Only true on a relatively short time scale, DaveB – minutes, hours at the most. Gaseous diffusion may be slow but is no respecter of molecular weight.

      I did a post on the subject 2 years ago:

      why don’t we suffocate in our (heavy) CO2?

  5. Yeah, sure, Colin. My comment was directed at Russ’s remark that gases tend to rise. I’ve had some experience with transport of hazardous goods including LPG, and was aware that the stuff gets into drains and other low-lying areas which demands the correct precautions being taken in clean-up work. Also it depends on the “relative molecular weight” in air. As you say, after this initial tendency they then diffuse, which disposes of any argument that cadaver’s gases wrapped in linen would tend to be concentrated at the high points.
    But I’ve yet to check out the physical properties of cadaverine and putrescine.

  6. “But I’ve yet to check out the physical properties of cadaverine and putrescine.”

    I would not waste my time if I were you with “made to order” chemistry. There’s too much of it in the world of Shroud science – mining the textbooks for something, anything, that might offer a pat answer that fits with preconceptions…

  7. Dave you wrote: “Max, I think you’re being far too dogmatic about details that we can’t possibly know as applyinig to a particular event You’re reading far more into Jn 19:40 than the text allows – biblical literalism!”.
    “DETAILS THAT WE CAN’T POSSIBLY KNOW AS APPLYING TO A PARTICULAR EVENT”. Dave I wish you could be aware of how dogmatic you are as you are making use here of a NEGATIVE EXEGETICAL DOGMA I would called NIHILISTC ILLITERALSIM. You should have told me firsthand you were a Gospel nihilistic illeteralist, I would not have wasted my time with you!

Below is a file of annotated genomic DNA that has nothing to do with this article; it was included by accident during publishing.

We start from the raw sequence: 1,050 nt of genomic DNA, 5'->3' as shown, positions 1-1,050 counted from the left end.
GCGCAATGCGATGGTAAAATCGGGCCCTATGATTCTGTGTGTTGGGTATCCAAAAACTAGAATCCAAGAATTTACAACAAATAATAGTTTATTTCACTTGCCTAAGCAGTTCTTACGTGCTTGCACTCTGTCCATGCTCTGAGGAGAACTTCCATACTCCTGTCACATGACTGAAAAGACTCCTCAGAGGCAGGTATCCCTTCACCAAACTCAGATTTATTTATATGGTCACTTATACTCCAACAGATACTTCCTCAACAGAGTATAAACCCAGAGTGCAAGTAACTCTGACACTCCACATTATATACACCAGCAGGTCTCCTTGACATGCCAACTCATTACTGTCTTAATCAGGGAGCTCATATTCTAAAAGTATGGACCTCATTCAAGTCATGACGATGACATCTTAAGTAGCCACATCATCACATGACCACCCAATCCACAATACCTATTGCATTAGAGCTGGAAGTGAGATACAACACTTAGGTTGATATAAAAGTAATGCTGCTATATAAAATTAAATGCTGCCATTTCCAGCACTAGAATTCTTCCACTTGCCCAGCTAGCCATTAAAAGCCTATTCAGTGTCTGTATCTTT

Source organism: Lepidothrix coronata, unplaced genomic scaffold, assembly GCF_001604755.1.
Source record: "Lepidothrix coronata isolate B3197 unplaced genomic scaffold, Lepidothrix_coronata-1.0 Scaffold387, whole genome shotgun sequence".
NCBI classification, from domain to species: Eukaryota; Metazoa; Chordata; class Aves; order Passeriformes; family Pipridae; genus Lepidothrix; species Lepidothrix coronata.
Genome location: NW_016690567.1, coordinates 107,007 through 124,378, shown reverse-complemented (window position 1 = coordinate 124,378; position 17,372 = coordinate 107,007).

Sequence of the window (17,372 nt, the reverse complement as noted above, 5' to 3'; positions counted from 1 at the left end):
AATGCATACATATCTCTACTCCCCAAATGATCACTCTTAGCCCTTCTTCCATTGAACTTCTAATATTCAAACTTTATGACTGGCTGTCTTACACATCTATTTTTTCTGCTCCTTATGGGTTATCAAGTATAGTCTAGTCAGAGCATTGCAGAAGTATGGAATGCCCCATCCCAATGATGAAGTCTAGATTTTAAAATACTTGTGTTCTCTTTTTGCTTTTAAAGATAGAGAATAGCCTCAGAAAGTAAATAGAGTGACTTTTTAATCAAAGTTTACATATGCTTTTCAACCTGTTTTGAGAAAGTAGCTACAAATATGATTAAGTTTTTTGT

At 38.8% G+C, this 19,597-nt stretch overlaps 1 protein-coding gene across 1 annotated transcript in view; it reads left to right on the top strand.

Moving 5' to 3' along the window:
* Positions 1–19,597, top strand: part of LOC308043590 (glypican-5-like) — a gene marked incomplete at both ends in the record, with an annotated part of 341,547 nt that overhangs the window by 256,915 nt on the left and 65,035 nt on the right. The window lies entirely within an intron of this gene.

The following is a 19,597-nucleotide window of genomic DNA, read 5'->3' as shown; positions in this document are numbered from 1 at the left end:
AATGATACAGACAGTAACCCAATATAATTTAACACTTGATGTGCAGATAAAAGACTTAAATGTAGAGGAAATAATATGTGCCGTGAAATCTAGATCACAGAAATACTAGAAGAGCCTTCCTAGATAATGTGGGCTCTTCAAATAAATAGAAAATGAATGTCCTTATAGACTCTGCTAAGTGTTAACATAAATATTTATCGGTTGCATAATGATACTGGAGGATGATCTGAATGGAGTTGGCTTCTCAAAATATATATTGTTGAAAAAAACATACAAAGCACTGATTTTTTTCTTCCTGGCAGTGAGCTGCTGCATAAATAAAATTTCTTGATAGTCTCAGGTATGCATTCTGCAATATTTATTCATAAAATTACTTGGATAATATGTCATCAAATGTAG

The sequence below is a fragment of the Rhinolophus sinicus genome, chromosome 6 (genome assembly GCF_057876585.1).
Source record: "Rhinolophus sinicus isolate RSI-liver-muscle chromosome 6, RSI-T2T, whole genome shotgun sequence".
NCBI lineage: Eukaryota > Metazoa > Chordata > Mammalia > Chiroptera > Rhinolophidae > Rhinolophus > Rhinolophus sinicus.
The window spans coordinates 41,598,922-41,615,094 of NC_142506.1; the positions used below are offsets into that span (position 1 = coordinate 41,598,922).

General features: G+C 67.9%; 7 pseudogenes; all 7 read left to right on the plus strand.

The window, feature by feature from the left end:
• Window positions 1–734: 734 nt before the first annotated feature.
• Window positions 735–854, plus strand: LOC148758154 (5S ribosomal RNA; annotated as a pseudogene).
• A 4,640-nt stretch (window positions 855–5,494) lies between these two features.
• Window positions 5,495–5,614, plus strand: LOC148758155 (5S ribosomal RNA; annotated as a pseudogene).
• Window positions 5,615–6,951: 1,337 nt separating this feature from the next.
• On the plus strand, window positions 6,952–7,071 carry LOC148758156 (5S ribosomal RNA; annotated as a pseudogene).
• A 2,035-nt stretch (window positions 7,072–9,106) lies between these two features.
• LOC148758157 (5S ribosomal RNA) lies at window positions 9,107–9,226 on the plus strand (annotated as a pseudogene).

1. Actually, on reading the Gospels in the light of the Turin Shroud, WE CAN POSSIBLY KNOW DETAILS AS APPLYING TO A PARTICULAR EVENT such as Rabbi Yeshua’s Passion or Burial. Dave, you are TOTALLY wrong!

  8. PS How I can at one and the same time be a “biblical literalist” and “read far more into Jn 19:40”? Just ask a Gospel nihilistic illeteralist, he will tell you…

  9. Today New Zealand observed a national memorial service on the first anniversary of the devastating 6.3 earthquake that hit the city of Christchurch at 12:51 pm on February 22, 2011, with the loss of 185 lives, many of them from overseas, and the destruction of many buildings and thousands of homes. About 30,000 people attended the service and it was televised nationwide. We appreciate the condolences expressed by Hilary Clinton US Secretary of State and by His Royal Highness, Charles Prince of Wales. Children released 185 monarch butterflies, a beautiful sight, in memory of those who were lost. The service had a strong religious component, the final blessing being given by the American lady bishop of Christchurch. It is remarkable how in a nominally secular country, how religion comes to the fore in observing moments of national grief.
    As for me, I’m off for a few days to check out some of our wonderful wine country in the Wairarapa plains. See you all next week. Cheers, Daveb.

  10. Dave, enjoy your Wairarapa plain woderful wine and just forget about exegesis! Thank you for your opposing view.

Comments are closed.